• Stop halting research into science because you don’t understand it. Just because you’re an uneducated moron who doesn’t know what gravity is doesn’t mean you should ban something from happening. If you don’t want to educate yourself on science, then you have no right to make policy dealing with it.
  • Stop with stupid airport regulations. They don’t work. It’s proven.
  • Stop with standardized testing in schools. Just like airport regulations/security, they don’t work. They stifle creativity and innovation and recreate knowledge by cramming, which basically means we end up with a lot of people who can quickly remember random junk and eventually forget it (so, stupid people who aren’t even good enough to be on Jeopardy).
  • Stop…well what do you think they should stop doing?

And to compound the issue further, Mr. Bush is now taking a stand to lift bans on coastal drilling and practically any form of drilling that has been banned in the past (which basically means he wants to drill in places that look pretty and that shouldn’t be drilled in the first place). I have one question to ask:

Will this solve the problem?

The answer?
No. It will not. All this will do is force us to ignore the fact that oil is not a sustainable resource. We can’t keep using it for a reason. It will dry up and we need to ask ourselves whether we want change NOW or twenty years from now when gas is a scarce resource and costs up to $15 a gallon. And you know what would be a big problem with that?

  • We don’t have the public resources to put into place effective public transportation systems that can be used by anyone.
  • Not having the public resources means when people start making the switch to public transportation in droves there will not be a system that can handle such an overload, which means that public transportation will become useless. A lot of cities aren’t even willing to invest in public transportation, such as Santa Cruz, which should be putting bids on extending the BART system in San Francisco to here.
  • With public transportation not being an option for a lot of people, that means many, in fact tens of millions of people will be forking out a lot of money to fuel their cars. Most people will not have hybrid cars because they can’t afford them and because hybrid cars are not effectively reducing demand on oil (they seem to have next to no effect at all, in my opinion, although I will admit that I love hybrid cars, but if we all don’t drive them they’re pretty much pointless). What this means for the U.S. is that when oil dries up and we actually realize “oh, hey, maybe we shouldn’t have wasted all that time drilling for new oil and instead put significant investments in viable, reliable replacement vehicles that don’t rely on oil” it will be too late. It won’t matter at that point if the U.S. starts putting significant support into alternate options because the only people who will be able to afford it are the rich, who are the least likely to be buying new things like electric cars anyway (except, perhaps, those nifty electric drag racers). So, if we don’t start acting now, we won’t be acting later either, and even if we try later it’s not going to matter because the people who would love to have such fuel efficient vehicles won’t be able to afford them because all their free money will go into paying for gas.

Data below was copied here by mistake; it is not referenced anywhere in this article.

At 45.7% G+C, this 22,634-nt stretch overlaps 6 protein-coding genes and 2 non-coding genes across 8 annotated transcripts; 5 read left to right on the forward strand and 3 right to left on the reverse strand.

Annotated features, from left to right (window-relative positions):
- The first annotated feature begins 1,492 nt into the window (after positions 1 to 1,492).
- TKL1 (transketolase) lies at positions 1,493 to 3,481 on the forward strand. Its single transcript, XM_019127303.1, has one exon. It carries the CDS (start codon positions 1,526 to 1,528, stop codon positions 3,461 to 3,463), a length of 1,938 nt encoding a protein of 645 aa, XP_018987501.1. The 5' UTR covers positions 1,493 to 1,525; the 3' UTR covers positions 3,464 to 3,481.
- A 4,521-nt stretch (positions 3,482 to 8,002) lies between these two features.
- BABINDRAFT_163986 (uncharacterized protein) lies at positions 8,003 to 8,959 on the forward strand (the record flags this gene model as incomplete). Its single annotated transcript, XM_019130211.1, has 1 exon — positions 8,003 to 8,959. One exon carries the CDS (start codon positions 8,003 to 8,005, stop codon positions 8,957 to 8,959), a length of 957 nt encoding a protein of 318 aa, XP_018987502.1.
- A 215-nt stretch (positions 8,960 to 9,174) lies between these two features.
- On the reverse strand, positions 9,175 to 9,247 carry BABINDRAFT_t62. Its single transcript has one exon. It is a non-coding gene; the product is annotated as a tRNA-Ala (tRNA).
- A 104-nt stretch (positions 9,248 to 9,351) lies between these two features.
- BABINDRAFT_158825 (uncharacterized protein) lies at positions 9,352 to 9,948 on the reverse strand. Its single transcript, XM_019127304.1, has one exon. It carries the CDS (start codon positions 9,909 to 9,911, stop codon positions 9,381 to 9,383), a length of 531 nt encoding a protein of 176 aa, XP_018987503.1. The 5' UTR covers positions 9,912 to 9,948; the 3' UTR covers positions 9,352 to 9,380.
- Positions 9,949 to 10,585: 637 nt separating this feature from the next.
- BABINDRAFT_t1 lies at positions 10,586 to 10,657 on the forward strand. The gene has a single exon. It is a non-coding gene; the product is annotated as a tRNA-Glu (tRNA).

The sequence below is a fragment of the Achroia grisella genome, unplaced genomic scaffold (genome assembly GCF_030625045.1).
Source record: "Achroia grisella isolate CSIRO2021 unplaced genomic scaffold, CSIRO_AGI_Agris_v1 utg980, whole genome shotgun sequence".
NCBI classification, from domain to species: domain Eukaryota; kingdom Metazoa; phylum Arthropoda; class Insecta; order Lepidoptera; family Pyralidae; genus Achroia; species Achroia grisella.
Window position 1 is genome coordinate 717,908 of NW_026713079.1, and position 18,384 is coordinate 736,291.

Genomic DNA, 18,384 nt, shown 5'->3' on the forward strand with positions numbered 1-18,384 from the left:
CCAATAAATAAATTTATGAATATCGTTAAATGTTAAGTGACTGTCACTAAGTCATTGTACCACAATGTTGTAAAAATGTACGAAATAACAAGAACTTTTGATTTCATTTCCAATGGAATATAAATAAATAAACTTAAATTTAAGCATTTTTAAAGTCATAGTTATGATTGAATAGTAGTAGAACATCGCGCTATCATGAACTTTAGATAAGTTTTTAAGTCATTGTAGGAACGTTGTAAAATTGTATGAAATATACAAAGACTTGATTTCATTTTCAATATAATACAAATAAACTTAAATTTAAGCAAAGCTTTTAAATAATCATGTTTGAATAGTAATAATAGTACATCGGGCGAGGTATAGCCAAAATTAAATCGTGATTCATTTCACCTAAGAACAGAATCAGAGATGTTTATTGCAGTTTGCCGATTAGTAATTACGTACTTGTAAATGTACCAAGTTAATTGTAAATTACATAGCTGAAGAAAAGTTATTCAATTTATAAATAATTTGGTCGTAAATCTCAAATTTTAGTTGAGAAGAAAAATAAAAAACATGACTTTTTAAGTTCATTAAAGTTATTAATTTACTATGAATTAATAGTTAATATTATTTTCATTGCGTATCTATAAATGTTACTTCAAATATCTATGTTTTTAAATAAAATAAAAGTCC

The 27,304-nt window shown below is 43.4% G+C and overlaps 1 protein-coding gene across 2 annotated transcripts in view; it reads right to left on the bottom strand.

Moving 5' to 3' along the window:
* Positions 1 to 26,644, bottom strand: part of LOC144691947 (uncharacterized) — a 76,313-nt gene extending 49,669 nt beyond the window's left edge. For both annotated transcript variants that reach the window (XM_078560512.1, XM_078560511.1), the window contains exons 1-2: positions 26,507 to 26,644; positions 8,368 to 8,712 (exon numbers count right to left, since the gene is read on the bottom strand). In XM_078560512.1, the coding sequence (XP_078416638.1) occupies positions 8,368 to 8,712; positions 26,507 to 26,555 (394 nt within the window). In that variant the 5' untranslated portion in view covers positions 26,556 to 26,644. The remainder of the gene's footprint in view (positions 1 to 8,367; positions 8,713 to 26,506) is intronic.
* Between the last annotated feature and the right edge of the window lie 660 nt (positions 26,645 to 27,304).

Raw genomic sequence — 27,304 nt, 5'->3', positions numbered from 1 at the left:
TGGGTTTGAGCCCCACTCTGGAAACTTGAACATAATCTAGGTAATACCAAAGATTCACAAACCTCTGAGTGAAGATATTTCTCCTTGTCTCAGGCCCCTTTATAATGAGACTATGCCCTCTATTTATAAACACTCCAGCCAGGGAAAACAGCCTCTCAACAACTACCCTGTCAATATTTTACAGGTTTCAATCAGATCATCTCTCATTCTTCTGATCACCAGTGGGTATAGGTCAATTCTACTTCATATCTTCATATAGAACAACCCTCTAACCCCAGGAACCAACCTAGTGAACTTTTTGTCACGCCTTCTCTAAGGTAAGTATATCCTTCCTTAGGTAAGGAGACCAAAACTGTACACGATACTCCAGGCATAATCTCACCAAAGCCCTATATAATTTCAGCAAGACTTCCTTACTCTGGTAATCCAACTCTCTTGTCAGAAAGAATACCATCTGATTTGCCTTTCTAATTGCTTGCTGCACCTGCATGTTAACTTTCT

• Perhaps it should occur to Mr. Bush that most people actually like the idea of there being pretty green things and nice stretches of ocean. You know, I’m not sure if he realizes this but one of the biggest tourist trades in the country happens to be anything and everything to do with the coast. Yup, people flock by the millions to visit Hawaii, California, Florida, and other coastlines. Will they flock in the same numbers if we stick ugly oil drilling facilities there? Probably not. They’ll go somewhere else. Which means you’ll effectively decimate entire segments of the country that rely on tourism as a means of economic support and won’t have stifled the use of fuel anyway (since those folks who would have driven to the beach or taken an airplane will use that fuel to go someplace else).

We absolutely, positively need alternatives to gas. Period. There is no question about this. We cannot survive on oil. Sorry, we can’t. Mr. Bush may live in a bubble where that fantasy is true, but the real world is right in front of his face and it is telling him, over and over, that it doesn’t matter if there are untapped resources that can be used to “supposedly” reduce the pressure on oil companies (which probably doesn’t exist anyway) because those resources will run out too. We don’t need more time to develop alternatives. We have the technology. You can read about it all over the Internet. Wind power, solar panels, and dozens of other interesting options are out there right now to reduce the cost of power at the home (some of which are fueled by non-rejuvenating sources) and we know that we can create electric cars and other types of cars that can reduce the burden of paying for gas in the average household.
So, to the government: snap to it, chop chop!

About the Author:

Shaun Duke is an aspiring writer, a reviewer, and an academic. He is currently an Assistant Professor of Digital Rhetoric and Writing at Bemidji State University. He received his PhD in English from the University of Florida and studies science fiction, postcolonialism, digital fan cultures, and digital rhetoric.